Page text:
So I’ve been a bit slack in my blogging but this one will bring us up to speed to where we actually are up to (Slab laid on 14 September 2015!)
The building administrative process is not difficult but for us was frustrating. Don’t be put off by this, it is something you have to do but it certainly should not have been so frustrating but it was. We thought it was just us, but having read other blogs/forums and spoken to friends of ours that built, the admin part of the build is the worst part!
Anyway rather than moan about it, I’m going to try and put together some of the lessons we learnt along the way. And then I’ll whinge and moan! Ha
The number one thing is this – read and check everything! This applies for everything – tenders, quotes, plans, contracts, building agreements, variations! Don’t assume that your building company does it all the time and will get it right. Don’t assume that since you have discussed and confirmed in email a change/addition etc that it will actually be reflected in your contract/variation.
When you go from a tender to a contract, before you sign the contract make sure nothing that was included in your tender has ‘mysteriously’ not made it into the contract (e.g. recessed door tracks).
The second lesson we learnt was to make sure you have as much as possible included in your original tender before you sign the contract. The contract you sign should be as correct/final as you can make it. We made the mistake of signing our contract at the same time as signing a post contract variation (PCV) in the belief that it would speed the process along. It didn’t! We had to have multiple ‘drafts’ of the variation because Clarendon couldn’t seem to get what we actually wanted in the variation (took 4 weeks to get right). And on top of this, because the PCV actually reversed a previous change and resulted in changed plans we had the unfortunate experience of having the wrong plans submitted to our certifier for approval. These ‘wrong’ plans got approved (had a smaller balcony), but when Clarendon admin finally recognised the mistake, we then had to go back to the certifier and to council for a relaxation that added 4 weeks to the process!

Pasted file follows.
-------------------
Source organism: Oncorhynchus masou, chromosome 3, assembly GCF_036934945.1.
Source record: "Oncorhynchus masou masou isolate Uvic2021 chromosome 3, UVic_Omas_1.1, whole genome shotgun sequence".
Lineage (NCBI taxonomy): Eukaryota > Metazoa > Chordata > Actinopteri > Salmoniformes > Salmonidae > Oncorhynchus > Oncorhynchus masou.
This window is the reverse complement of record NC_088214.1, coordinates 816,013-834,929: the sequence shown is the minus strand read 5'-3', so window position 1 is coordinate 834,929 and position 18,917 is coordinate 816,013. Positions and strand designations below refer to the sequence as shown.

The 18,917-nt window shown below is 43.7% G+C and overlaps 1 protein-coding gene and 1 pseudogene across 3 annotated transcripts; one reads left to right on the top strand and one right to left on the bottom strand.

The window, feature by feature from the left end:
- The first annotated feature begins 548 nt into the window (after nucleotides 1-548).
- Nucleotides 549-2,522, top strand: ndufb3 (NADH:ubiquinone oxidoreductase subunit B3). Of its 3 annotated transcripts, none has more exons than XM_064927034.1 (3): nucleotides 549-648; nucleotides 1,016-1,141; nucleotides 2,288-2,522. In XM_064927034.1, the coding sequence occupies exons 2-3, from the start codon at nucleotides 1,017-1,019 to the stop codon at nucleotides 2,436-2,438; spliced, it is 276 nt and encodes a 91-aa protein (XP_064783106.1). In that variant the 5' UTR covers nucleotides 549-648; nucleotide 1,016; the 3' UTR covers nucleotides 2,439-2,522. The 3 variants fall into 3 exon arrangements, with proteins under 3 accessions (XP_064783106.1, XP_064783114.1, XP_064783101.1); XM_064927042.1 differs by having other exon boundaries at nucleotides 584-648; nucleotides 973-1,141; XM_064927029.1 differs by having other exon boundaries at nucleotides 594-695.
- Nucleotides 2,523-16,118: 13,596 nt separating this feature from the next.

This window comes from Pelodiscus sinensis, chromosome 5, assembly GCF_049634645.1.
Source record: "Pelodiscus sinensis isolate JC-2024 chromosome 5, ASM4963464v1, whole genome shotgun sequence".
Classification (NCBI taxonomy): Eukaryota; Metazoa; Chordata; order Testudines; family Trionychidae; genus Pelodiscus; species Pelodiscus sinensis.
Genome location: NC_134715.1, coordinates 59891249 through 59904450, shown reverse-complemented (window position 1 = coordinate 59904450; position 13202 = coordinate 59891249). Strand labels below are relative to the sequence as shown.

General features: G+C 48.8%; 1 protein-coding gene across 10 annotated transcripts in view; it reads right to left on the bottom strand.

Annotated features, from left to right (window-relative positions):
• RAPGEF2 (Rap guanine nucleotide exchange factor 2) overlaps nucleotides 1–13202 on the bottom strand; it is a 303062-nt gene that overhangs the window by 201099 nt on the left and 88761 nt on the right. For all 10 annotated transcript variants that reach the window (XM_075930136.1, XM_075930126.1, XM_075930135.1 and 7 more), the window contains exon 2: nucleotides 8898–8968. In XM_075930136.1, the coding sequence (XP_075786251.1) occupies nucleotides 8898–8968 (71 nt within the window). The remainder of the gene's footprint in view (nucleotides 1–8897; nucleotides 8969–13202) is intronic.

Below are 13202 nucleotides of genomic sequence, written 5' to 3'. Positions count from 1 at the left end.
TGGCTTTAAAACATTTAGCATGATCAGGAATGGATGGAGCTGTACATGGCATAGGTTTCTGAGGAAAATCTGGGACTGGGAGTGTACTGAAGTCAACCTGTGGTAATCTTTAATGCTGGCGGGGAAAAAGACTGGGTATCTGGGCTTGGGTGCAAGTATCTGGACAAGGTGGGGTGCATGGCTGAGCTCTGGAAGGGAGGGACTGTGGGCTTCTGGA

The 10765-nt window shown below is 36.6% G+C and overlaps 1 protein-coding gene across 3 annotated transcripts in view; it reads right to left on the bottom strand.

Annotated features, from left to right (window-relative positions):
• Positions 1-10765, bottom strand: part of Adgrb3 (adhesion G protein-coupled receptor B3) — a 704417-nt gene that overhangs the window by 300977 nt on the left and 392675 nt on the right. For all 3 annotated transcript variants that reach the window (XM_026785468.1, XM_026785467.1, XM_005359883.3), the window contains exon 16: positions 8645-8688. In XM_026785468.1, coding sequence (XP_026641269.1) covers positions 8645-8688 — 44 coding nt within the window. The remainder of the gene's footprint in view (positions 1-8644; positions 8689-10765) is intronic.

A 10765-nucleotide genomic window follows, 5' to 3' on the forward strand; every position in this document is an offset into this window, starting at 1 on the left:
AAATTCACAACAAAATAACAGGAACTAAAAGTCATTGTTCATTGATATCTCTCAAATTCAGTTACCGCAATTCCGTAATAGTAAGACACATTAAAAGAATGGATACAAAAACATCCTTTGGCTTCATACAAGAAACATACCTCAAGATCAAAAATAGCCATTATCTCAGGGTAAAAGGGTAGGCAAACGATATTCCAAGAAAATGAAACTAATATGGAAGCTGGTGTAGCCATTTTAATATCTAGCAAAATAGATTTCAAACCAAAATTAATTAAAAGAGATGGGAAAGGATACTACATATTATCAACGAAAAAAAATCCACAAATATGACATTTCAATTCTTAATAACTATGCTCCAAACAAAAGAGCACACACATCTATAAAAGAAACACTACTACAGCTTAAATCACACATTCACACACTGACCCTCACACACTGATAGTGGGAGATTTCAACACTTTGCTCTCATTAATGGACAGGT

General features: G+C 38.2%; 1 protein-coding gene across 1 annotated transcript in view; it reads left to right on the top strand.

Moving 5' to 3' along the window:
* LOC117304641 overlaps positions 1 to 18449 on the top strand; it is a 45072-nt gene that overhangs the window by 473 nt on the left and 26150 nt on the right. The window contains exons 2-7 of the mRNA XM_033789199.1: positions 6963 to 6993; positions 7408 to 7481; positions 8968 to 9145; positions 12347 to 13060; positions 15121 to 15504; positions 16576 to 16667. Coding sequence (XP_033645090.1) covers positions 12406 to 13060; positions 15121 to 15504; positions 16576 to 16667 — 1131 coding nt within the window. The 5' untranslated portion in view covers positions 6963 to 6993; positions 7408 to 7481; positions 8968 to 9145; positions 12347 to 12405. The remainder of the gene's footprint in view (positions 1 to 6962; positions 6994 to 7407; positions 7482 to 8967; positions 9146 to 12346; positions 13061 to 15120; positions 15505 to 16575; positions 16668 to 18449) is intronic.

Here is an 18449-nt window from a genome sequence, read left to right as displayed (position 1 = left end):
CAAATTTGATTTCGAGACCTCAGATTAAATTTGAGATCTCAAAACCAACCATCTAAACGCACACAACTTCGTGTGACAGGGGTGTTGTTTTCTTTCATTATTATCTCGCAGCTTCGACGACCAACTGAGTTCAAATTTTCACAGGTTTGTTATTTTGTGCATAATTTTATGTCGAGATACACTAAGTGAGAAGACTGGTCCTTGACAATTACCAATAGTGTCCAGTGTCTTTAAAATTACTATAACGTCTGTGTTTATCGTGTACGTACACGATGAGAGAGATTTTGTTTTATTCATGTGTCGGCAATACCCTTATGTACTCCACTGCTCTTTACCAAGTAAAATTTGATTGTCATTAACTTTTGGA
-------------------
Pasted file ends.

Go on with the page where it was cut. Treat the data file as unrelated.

If we ever build again, I would go as far as to list the tiles, tap ware etc I wanted included rather than rely on an included range. I would make sure it is very specific. One experience we had was in regards to the inclusions. We opted for a ‘diamond’ range kitchen (as per the display home), however when it came to colour selections, our colour consultant tried to tell us that the createc laminate wasn’t included in our contract as it only stated ‘a laminate’. If we hadn’t stuck to our guns regarding as per the diamond on display, we would have been charged another $2,500 on top of the upgrade costs of the diamond kitchen!
So my advice is, while you are dealing with the sales person, get everything you want included before signing a contract and make it very specific. In hindsight, it was crazy for us to sign a contract when we didn’t even have correct plans (I just wanted to get it started!). Make the salesman work before you pay the 5% deposit! There were times in the admin process that if we hadn’t paid the 5% we would have walked away from building with Clarendon. Had we specified everything (well as much as possible) in the tender process we would have had less post contract variations and there would have been less (not none I’m sure) changes, errors and mistakes in the admin stage.